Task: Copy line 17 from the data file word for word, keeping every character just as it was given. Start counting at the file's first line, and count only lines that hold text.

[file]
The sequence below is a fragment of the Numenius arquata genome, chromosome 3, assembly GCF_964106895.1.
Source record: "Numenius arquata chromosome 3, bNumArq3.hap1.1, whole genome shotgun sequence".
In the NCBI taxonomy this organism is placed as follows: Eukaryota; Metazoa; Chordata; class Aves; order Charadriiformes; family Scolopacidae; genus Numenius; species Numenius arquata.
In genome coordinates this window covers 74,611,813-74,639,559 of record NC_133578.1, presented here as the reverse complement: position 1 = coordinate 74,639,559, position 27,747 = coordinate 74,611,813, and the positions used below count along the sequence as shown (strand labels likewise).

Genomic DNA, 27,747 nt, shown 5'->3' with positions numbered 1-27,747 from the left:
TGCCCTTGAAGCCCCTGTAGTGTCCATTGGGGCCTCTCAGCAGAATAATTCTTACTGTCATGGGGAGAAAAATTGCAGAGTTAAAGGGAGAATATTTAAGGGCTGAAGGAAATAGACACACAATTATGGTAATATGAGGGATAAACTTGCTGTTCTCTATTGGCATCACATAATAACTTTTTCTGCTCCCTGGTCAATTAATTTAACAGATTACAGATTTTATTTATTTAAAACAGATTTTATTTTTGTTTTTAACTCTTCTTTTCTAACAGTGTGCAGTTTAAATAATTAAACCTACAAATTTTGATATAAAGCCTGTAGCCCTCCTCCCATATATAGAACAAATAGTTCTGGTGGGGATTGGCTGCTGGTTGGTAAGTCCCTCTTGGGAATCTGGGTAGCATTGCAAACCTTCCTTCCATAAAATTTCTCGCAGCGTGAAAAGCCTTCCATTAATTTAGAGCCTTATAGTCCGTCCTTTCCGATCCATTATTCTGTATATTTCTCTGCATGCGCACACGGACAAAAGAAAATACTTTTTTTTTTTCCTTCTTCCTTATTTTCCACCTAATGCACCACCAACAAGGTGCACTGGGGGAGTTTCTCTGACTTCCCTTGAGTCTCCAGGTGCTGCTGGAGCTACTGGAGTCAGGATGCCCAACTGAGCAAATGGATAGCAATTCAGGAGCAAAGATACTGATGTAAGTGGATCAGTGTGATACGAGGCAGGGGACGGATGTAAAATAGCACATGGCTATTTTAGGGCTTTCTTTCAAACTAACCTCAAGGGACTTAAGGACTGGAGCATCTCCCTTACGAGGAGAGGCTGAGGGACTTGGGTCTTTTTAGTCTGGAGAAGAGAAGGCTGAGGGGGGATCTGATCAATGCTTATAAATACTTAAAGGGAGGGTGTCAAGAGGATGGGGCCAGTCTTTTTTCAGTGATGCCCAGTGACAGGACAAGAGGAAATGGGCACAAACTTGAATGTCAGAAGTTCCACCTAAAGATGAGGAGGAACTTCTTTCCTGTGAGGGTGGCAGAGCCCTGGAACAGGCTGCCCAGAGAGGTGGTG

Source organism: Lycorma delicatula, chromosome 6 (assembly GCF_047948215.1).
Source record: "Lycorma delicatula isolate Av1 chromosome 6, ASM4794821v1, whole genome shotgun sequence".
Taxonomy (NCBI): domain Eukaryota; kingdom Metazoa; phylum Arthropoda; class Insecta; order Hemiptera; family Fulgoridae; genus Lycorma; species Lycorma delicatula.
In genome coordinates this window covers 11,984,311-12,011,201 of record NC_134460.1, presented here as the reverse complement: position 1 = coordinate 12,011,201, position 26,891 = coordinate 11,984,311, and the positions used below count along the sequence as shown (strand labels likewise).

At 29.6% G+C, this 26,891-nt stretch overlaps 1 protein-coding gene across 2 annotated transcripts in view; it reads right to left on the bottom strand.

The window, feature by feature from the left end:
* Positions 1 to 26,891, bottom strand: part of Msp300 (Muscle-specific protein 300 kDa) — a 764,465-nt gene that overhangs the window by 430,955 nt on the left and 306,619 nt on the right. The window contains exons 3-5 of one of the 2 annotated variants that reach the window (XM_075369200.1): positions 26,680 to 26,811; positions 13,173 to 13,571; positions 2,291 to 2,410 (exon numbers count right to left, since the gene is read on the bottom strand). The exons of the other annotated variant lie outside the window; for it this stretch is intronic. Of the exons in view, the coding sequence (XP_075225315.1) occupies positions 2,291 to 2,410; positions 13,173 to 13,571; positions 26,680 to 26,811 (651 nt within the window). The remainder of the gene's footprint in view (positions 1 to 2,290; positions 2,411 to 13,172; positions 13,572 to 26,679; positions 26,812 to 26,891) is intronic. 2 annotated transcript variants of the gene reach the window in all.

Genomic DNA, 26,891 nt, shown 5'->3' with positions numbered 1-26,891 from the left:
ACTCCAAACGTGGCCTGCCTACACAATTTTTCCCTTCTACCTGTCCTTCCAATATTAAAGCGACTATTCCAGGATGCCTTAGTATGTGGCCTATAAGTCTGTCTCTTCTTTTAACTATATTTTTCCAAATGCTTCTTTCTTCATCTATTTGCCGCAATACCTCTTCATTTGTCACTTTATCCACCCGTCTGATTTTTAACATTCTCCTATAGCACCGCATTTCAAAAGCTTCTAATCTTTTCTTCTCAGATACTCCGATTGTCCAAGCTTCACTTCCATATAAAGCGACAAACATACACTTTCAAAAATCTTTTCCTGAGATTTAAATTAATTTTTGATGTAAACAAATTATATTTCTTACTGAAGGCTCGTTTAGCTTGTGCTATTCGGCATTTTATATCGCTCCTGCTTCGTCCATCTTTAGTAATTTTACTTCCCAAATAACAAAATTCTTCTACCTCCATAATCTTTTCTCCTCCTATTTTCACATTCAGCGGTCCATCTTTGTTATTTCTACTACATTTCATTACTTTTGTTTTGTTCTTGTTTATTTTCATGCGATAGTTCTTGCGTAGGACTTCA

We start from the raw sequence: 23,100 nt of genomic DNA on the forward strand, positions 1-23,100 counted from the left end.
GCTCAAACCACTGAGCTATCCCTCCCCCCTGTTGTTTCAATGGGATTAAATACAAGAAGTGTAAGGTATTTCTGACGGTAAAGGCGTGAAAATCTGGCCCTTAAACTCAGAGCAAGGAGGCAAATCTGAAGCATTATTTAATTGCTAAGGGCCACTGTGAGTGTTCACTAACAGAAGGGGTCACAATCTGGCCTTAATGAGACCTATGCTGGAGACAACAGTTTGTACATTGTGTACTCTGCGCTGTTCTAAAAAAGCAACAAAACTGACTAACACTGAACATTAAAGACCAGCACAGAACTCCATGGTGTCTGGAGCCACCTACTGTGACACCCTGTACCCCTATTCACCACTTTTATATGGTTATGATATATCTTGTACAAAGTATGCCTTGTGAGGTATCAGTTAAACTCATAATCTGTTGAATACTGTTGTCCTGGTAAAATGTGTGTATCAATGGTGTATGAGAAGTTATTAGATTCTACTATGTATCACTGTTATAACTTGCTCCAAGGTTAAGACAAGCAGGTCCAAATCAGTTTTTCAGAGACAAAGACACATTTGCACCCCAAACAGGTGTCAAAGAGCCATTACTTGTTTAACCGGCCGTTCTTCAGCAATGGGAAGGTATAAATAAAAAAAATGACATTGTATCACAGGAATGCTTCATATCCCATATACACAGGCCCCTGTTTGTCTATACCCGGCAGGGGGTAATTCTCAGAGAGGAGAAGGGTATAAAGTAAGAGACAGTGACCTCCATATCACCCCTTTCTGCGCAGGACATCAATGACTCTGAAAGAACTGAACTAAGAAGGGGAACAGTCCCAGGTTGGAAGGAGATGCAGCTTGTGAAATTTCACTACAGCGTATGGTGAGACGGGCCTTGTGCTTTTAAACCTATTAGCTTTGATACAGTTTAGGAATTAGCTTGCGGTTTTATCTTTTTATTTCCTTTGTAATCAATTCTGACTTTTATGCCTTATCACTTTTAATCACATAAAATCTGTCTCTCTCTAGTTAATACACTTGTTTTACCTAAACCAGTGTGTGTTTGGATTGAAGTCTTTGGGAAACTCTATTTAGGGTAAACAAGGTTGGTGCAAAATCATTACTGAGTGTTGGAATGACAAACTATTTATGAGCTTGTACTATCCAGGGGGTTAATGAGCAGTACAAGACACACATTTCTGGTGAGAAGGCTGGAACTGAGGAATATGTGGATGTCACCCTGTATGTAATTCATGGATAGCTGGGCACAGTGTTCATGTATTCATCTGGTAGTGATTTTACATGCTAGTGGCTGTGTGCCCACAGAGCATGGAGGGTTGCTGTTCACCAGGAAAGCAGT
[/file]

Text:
GCTCAAACCACTGAGCTATCCCTCCCCCCTGTTGTTTCAATGGGATTAAATACAAGAAGTGTAAGGTATTTCTGACGGTAAAGGCGTGAAAATCTGGCCCTTAAACTCAGAGCAAGGAGGCAAATCTGAAGCATTATTTAATTGCTAAGGGCCACTGTGAGTGTTCACTAACAGAAGGGGTCACAATCTGGCCTTAATGAGACCTATGCTGGAGACAACAGTTTGTACATTGTGTACTCTGCGCTGTTCTAAAAAAGCAACAAAACTGACTAACACTGAACATTAAAGACCAGCACAGAACTCCATGGTGTCTGGAGCCACCTACTGTGACACCCTGTACCCCTATTCACCACTTTTATATGGTTATGATATATCTTGTACAAAGTATGCCTTGTGAGGTATCAGTTAAACTCATAATCTGTTGAATACTGTTGTCCTGGTAAAATGTGTGTATCAATGGTGTATGAGAAGTTATTAGATTCTACTATGTATCACTGTTATAACTTGCTCCAAGGTTAAGACAAGCAGGTCCAAATCAGTTTTTCAGAGACAAAGACACATTTGCACCCCAAACAGGTGTCAAAGAGCCATTACTTGTTTAACCGGCCGTTCTTCAGCAATGGGAAGGTATAAATAAAAAAAATGACATTGTATCACAGGAATGCTTCATATCCCATATACACAGGCCCCTGTTTGTCTATACCCGGCAGGGGGTAATTCTCAGAGAGGAGAAGGGTATAAAGTAAGAGACAGTGACCTCCATATCACCCCTTTCTGCGCAGGACATCAATGACTCTGAAAGAACTGAACTAAGAAGGGGAACAGTCCCAGGTTGGAAGGAGATGCAGCTTGTGAAATTTCACTACAGCGTATGGTGAGACGGGCCTTGTGCTTTTAAACCTATTAGCTTTGATACAGTTTAGGAATTAGCTTGCGGTTTTATCTTTTTATTTCCTTTGTAATCAATTCTGACTTTTATGCCTTATCACTTTTAATCACATAAAATCTGTCTCTCTCTAGTTAATACACTTGTTTTACCTAAACCAGTGTGTGTTTGGATTGAAGTCTTTGGGAAACTCTATTTAGGGTAAACAAGGTTGGTGCAAAATCATTACTGAGTGTTGGAATGACAAACTATTTATGAGCTTGTACTATCCAGGGGGTTAATGAGCAGTACAAGACACACATTTCTGGTGAGAAGGCTGGAACTGAGGAATATGTGGATGTCACCCTGTATGTAATTCATGGATAGCTGGGCACAGTGTTCATGTATTCATCTGGTAGTGATTTTACATGCTAGTGGCTGTGTGCCCACAGAGCATGGAGGGTTGCTGTTCACCAGGAAAGCAGT